You must have heard a thing or two about São Paulo. No, it’s not the capital of Brazil—that would be Brasilia—but it’s the country’s financial centre. It’s also South America’s largest city, with a metropolitan population of 21.5 million. Major protests usually start in São Paulo—you probably saw a few CNN “breaking news” about them, although chances are you had no idea why protesters were facing military police forces in riot gear because Brazilian political issues are rarely in the international spotlight. You may also remember all the challenges associated with a megalopolis from your high school or university geography classes—sustainability, violent crime, pollution, housing and transportation issues, etc.
Worse, São Paulo is inland so there are no beaches, no women wearing thong bikinis, no highly skilled kids playing football, no caipirinha with muita cachaça, no world-famous Carnival celebrations. For all these glamorous moments the world expects from Brazil, Rio de Janeiro is the place to be and Salvador is probably the second-best option.
São Paulo tourism commission—0. Rio de Janeiro—1.
So, why on earth are we starting the trip in São Paulo? Pure masochism?
First of all, it was a practical decision. The only direct flight to Brazil from Toronto lands in São Paulo. Trust me, after a ten-hour flight (plus the Ottawa-Toronto leg of the trip), you don’t feel like getting off the plane in “GRU”—i.e. Guarulhos International Airport—and take a connecting flight.
So, do we just suck it up and accept a “forced stay” in São Paulo? Hell no. We’re actually enjoying the city.
It wasn’t love at first sight. In 2002, during our epic first Latin America trip from Mexico to Brazil, São Paulo was our first “real” Brazilian city. Technically, we had crossed the border at Foz do Iguaçu, but we had only spent a few hours in Brazil to check out their side of the falls, we were staying in Argentina.
An overnight bus ride later, we arrived in São Paulo. For context, keep in mind that: 1)we didn’t know anything about Brazil, 2) we were sleep deprived, 3) we didn’t speak a word of Portuguese—we thought we could get by speaking broken Spanish, ah, ah!—, 4) Carnival had started and 4) I was 18 years old. We found a shitty hotel downtown São Paulo, the kind that rents room by the hour. We stayed one night in São Paulo. We were scared shitless.
I have a very vivid memory of that single day and night we spent there. I remember washing underwear in the shower while Feng was watching Carnival celebrations live from Rio de Janeiro on the tiny black-and-white TV set mounted in the corner of the room. “Where the hell is the party in São Paulo?” we were wondering. We briefly went out looking for it. Everything was closed because of Carnival. We walked along endless streets bordered by skyscrapers, a steel jungle without living souls. Every few minutes, we could hear the sound of choppers flying above our heads and landing God knows where. It was like being in a futuristic movie where locals all get around in flying cars—or like being in an end-of-the-world movie where humans had died and only machines and building remained behind.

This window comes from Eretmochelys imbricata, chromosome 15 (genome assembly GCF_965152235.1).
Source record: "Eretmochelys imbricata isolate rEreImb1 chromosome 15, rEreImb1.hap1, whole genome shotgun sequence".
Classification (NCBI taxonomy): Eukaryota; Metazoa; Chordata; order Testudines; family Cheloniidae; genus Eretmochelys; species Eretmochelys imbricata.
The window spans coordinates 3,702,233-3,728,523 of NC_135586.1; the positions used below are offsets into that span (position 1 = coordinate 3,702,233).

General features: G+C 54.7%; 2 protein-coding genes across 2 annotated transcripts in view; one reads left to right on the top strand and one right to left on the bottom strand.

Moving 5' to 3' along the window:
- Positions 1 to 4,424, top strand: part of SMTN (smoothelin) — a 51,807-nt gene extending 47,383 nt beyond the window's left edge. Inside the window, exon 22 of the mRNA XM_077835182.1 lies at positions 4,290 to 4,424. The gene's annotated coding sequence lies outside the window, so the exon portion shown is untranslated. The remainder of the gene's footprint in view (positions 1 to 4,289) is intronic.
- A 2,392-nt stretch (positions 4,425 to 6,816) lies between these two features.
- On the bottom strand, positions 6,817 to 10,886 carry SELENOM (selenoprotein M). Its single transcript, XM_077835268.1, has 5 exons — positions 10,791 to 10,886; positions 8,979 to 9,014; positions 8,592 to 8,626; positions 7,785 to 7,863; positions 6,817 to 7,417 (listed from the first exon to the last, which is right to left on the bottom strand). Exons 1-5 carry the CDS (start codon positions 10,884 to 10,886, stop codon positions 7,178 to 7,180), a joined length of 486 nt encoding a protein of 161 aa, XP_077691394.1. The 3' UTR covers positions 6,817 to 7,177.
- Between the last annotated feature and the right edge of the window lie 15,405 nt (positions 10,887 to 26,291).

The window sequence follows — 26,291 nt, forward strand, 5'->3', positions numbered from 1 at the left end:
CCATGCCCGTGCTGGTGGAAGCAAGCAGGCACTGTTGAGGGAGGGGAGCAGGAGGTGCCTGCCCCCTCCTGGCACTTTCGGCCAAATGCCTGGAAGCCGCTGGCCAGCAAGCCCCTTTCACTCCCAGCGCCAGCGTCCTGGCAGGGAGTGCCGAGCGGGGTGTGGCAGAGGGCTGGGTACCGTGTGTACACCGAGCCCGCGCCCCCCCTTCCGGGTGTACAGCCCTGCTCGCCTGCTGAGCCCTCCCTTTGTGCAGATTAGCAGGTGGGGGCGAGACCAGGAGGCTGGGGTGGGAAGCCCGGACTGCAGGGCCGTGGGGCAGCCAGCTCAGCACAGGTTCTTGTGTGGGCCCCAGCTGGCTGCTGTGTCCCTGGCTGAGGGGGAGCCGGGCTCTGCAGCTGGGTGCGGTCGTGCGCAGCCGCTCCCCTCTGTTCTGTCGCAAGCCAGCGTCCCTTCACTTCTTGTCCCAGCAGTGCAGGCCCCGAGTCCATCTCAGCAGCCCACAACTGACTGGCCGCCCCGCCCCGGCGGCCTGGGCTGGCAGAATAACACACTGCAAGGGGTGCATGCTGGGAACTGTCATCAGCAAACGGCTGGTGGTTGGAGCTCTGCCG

The next morning, we boarded a bus to Rio de Janeiro and got the hell out of São Paulo.
We came back in 2016 with Mark. This time, we made sure to book a hotel in a faraway suburb and we swore we would avoid São Paulo proper. Of course, we didn’t. We spent New Year Eve on Paulista and we ended up exploring São Paulo. It was nothing like our 2002 experience. I don’t have data so maybe São Paulo improved a lot over the years, but I also suspect we had just experienced a major culture shock in 2002.
Brazil is very different from the rest of South America and it takes time to appreciate it.
São Paulo isn’t like you picture it, and it’s not the city we experienced in 2002 either.
Brazil makes a lot more sense if you redefine your definition of “normal.” Armed police forces? Perfectly normal. Muscular Black teens covered with tattoos? Gee, don’t change sidewalk, Brazilians seem to be born with tattoos, absolutely everyone sports them—names and anything to do with God and Jesus are among the favourite designs. Groups of homeless people everywhere? Heartbreaking but hardly a threat. Busy streets? Guess what, there are millions of people living their life in this city.
Are we good now?
I’m no longer scared in São Paulo. Oh sure, there are places where I wouldn’t go—Centro at night is probably a bad idea—but I don’t feel unsafe at all.
And São Paulo is fun once you stop being scared.
For instance, did you know that São Paulo is home to the world’s largest Japanese community outside Japan? Did you know that Paulistas are pretty edgy and that there are entire malls dedicated to subcultures? That you can easily see the amazing mix of ethnicities, skin colours and social background in the street? That the food scene in São Paulo is pretty interesting?
I’ll show you around tomorrow. São Paulo ain’t no Gotham City, trust me.